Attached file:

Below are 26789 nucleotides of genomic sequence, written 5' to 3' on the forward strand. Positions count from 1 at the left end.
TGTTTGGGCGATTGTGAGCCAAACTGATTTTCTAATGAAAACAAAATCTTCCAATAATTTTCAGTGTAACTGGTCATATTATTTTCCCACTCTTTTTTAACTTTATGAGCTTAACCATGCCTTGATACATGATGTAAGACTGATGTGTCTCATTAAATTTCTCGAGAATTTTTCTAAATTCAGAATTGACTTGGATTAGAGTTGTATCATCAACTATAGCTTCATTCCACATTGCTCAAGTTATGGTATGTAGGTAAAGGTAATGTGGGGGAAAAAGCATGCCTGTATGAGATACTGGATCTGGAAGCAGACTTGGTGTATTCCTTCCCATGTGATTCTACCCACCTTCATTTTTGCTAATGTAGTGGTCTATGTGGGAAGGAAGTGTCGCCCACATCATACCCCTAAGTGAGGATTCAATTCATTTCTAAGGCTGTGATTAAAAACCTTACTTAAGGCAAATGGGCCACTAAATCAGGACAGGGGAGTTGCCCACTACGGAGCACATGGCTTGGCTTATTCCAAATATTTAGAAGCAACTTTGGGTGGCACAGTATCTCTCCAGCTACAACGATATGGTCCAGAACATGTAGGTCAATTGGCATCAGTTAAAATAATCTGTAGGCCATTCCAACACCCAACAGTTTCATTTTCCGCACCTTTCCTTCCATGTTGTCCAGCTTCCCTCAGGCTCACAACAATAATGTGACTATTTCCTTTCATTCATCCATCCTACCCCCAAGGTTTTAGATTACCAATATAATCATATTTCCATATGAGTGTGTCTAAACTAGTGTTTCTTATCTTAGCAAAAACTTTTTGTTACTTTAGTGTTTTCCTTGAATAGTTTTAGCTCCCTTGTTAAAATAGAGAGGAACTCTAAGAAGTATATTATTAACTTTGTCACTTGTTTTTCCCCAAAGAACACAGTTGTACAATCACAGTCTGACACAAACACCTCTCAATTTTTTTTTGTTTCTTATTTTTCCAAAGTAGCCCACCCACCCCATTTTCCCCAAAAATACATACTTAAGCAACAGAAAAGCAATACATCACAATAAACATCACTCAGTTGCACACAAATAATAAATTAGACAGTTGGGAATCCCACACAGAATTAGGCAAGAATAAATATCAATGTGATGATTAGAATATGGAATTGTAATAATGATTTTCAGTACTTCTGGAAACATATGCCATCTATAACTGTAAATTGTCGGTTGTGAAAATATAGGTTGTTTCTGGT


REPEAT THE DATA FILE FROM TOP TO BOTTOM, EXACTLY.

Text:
Below are 26789 nucleotides of genomic sequence, written 5' to 3' on the forward strand. Positions count from 1 at the left end.
TGTTTGGGCGATTGTGAGCCAAACTGATTTTCTAATGAAAACAAAATCTTCCAATAATTTTCAGTGTAACTGGTCATATTATTTTCCCACTCTTTTTTAACTTTATGAGCTTAACCATGCCTTGATACATGATGTAAGACTGATGTGTCTCATTAAATTTCTCGAGAATTTTTCTAAATTCAGAATTGACTTGGATTAGAGTTGTATCATCAACTATAGCTTCATTCCACATTGCTCAAGTTATGGTATGTAGGTAAAGGTAATGTGGGGGAAAAAGCATGCCTGTATGAGATACTGGATCTGGAAGCAGACTTGGTGTATTCCTTCCCATGTGATTCTACCCACCTTCATTTTTGCTAATGTAGTGGTCTATGTGGGAAGGAAGTGTCGCCCACATCATACCCCTAAGTGAGGATTCAATTCATTTCTAAGGCTGTGATTAAAAACCTTACTTAAGGCAAATGGGCCACTAAATCAGGACAGGGGAGTTGCCCACTACGGAGCACATGGCTTGGCTTATTCCAAATATTTAGAAGCAACTTTGGGTGGCACAGTATCTCTCCAGCTACAACGATATGGTCCAGAACATGTAGGTCAATTGGCATCAGTTAAAATAATCTGTAGGCCATTCCAACACCCAACAGTTTCATTTTCCGCACCTTTCCTTCCATGTTGTCCAGCTTCCCTCAGGCTCACAACAATAATGTGACTATTTCCTTTCATTCATCCATCCTACCCCCAAGGTTTTAGATTACCAATATAATCATATTTCCATATGAGTGTGTCTAAACTAGTGTTTCTTATCTTAGCAAAAACTTTTTGTTACTTTAGTGTTTTCCTTGAATAGTTTTAGCTCCCTTGTTAAAATAGAGAGGAACTCTAAGAAGTATATTATTAACTTTGTCACTTGTTTTTCCCCAAAGAACACAGTTGTACAATCACAGTCTGACACAAACACCTCTCAATTTTTTTTTGTTTCTTATTTTTCCAAAGTAGCCCACCCACCCCATTTTCCCCAAAAATACATACTTAAGCAACAGAAAAGCAATACATCACAATAAACATCACTCAGTTGCACACAAATAATAAATTAGACAGTTGGGAATCCCACACAGAATTAGGCAAGAATAAATATCAATGTGATGATTAGAATATGGAATTGTAATAATGATTTTCAGTACTTCTGGAAACATATGCCATCTATAACTGTAAATTGTCGGTTGTGAAAATATAGGTTGTTTCTGGT